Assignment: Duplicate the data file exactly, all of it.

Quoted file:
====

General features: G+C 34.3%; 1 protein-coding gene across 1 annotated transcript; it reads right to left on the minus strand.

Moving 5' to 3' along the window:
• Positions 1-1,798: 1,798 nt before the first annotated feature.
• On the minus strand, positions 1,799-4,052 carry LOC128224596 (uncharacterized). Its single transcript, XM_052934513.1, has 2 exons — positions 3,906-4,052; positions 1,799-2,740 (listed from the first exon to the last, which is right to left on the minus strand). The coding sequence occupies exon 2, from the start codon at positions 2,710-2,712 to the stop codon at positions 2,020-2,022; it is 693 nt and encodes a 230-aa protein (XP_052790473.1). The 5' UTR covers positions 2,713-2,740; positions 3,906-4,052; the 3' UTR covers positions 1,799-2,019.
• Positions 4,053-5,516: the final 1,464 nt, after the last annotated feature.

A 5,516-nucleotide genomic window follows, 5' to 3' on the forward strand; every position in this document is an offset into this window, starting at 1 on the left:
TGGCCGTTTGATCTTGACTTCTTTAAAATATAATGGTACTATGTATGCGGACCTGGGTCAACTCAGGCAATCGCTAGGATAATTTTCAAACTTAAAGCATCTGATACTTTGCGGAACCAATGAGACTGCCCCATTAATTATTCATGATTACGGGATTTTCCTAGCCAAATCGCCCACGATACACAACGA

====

General features: G+C 34.3%; 1 protein-coding gene across 1 annotated transcript; it reads right to left on the minus strand.

Moving 5' to 3' along the window:
• Positions 1-1,798: 1,798 nt before the first annotated feature.
• On the minus strand, positions 1,799-4,052 carry LOC128224596 (uncharacterized). Its single transcript, XM_052934513.1, has 2 exons — positions 3,906-4,052; positions 1,799-2,740 (listed from the first exon to the last, which is right to left on the minus strand). The coding sequence occupies exon 2, from the start codon at positions 2,710-2,712 to the stop codon at positions 2,020-2,022; it is 693 nt and encodes a 230-aa protein (XP_052790473.1). The 5' UTR covers positions 2,713-2,740; positions 3,906-4,052; the 3' UTR covers positions 1,799-2,019.
• Positions 4,053-5,516: the final 1,464 nt, after the last annotated feature.

A 5,516-nucleotide genomic window follows, 5' to 3' on the forward strand; every position in this document is an offset into this window, starting at 1 on the left:
TGGCCGTTTGATCTTGACTTCTTTAAAATATAATGGTACTATGTATGCGGACCTGGGTCAACTCAGGCAATCGCTAGGATAATTTTCAAACTTAAAGCATCTGATACTTTGCGGAACCAATGAGACTGCCCCATTAATTATTCATGATTACGGGATTTTCCTAGCCAAATCGCCCACGATACACAACGA